The $900 billion stimulus package is trimmed down from from the $2.2 trillion CARES Act passed by Congress in March. It has funds for small business loans, schools, rental assistance that comes with an extension of the eviction moratorium, and direct aid. Its final passage is expected today.
$166 billion will go directly into Americans’ wallets. Direct payments are up to $600 for individuals and for each child dependent, and decreases for those with higher incomes. The last stimulus check cutoff started at $75,000 income per individual and was not available to those earning $99,000 or more, or $198,000 for joint filers. This one will be similarly structured.
In some parts of the country, that $600 will stretch further. In Alaska, that’s enough to help get someone through about a week. The stimulus is worth double to those living in cheaper parts of the country, while Alaska, New York City, and Seattle are somewhat penalized.
$120 billion is set aside for extra unemployment payments. With more than 19 million Americans receiving unemployment checks, about 13 million would lose benefits starting this Saturday, when the Pandemic Unemployment Assistance and the Pandemic Emergency Unemployment Compensation expire. The new stimulus extends both, with $300 weekly extra benefits for up to 11 weeks. It also expands unemployment benefits to gig workers and self-employed workers. Some workers will qualify for 13 weeks of additional unemployment benefits.
$25 billion is for rental assistance, with $800 million carved out for Native American housing agencies. The federal eviction ban was extended until the end of January.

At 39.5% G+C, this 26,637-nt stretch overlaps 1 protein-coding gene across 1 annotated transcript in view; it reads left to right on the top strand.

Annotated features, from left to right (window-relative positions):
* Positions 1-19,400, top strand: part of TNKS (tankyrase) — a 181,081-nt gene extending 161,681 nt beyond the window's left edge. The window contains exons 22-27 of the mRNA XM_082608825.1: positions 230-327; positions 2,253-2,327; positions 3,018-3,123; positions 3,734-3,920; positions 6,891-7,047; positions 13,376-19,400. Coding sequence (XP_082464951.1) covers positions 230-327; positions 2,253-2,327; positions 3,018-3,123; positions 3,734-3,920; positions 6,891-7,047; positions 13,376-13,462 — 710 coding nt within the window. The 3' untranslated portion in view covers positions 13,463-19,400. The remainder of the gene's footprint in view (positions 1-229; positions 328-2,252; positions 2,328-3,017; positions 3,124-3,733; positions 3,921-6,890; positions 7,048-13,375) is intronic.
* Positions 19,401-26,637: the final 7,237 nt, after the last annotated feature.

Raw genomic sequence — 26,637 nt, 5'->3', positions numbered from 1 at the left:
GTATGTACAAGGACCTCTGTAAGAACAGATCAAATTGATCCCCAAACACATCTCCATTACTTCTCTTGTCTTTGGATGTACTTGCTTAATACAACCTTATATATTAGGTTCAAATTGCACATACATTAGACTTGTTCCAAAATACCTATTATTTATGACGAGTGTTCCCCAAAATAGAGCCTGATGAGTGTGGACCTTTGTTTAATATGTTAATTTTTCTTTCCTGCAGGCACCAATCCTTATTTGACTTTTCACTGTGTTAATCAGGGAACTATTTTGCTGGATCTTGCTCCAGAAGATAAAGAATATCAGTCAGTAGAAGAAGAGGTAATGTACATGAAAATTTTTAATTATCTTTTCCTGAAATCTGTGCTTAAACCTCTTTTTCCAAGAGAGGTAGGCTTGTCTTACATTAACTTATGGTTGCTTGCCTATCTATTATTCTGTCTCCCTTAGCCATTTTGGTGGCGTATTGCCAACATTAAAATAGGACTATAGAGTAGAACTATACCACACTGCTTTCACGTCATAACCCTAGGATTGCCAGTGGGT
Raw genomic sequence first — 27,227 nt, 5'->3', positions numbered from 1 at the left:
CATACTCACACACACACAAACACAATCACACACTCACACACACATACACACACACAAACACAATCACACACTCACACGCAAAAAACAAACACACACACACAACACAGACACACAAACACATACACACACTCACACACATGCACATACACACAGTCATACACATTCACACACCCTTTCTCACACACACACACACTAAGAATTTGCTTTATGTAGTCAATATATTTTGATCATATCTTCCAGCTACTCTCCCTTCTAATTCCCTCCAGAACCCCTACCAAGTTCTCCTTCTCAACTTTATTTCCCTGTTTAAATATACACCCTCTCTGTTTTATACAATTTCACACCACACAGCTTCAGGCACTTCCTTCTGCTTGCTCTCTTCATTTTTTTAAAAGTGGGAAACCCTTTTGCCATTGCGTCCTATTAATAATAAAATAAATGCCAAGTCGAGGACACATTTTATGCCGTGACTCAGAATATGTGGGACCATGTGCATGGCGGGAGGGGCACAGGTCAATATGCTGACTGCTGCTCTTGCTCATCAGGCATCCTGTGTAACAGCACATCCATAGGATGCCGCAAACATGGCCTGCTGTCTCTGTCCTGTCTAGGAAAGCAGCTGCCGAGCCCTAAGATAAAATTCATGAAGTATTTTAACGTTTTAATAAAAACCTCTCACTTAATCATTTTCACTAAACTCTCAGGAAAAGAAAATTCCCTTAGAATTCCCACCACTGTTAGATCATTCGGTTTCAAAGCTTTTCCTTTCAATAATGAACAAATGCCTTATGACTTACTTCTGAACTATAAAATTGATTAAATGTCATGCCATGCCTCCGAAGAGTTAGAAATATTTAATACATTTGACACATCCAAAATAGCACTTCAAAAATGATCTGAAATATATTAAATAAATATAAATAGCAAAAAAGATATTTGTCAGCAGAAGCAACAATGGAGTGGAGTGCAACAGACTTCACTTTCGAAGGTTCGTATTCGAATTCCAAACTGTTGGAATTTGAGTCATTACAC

SMALL BUSINESS LOANS
The stimulus package has $325 billion for small business loans. That includes $284 billion in loans through the Paycheck Protection Program, which must be used for support of workers and to prevent layoffs, $20 billion for businesses located in low-income areas, and $15 billion for live entertainment businesses, festivals, movie theaters, and places like museums.
Businesses will be able to deduct at least some of their forgiven PPP loans. To support restaurants and get diners back in them, the measure has a two-year tax break for business meals.
MONEY FOR STATES
The package has a $4 billion “governors’ relief fund,” $10 billion for state highways, $2 billion for airports, $82 billion for colleges and universities, $54 billion for public K-12 schools, and $23 billion for a higher education fund. There are no funds directly for cities.
$45 billion will go to help airlines make payroll, and there is support for mass transit, and Amtrak. ($15 billion will help airlines maintain their payrolls.)
$69 billion is set aside for vaccines, testing, tracing, and COVID-19 mitigation, which includes $20 billion for purchasing vaccines from Pfizer and Moderna, the two vaccine makers that have received FDA approval.
A 3 percent raise for members of the military is included.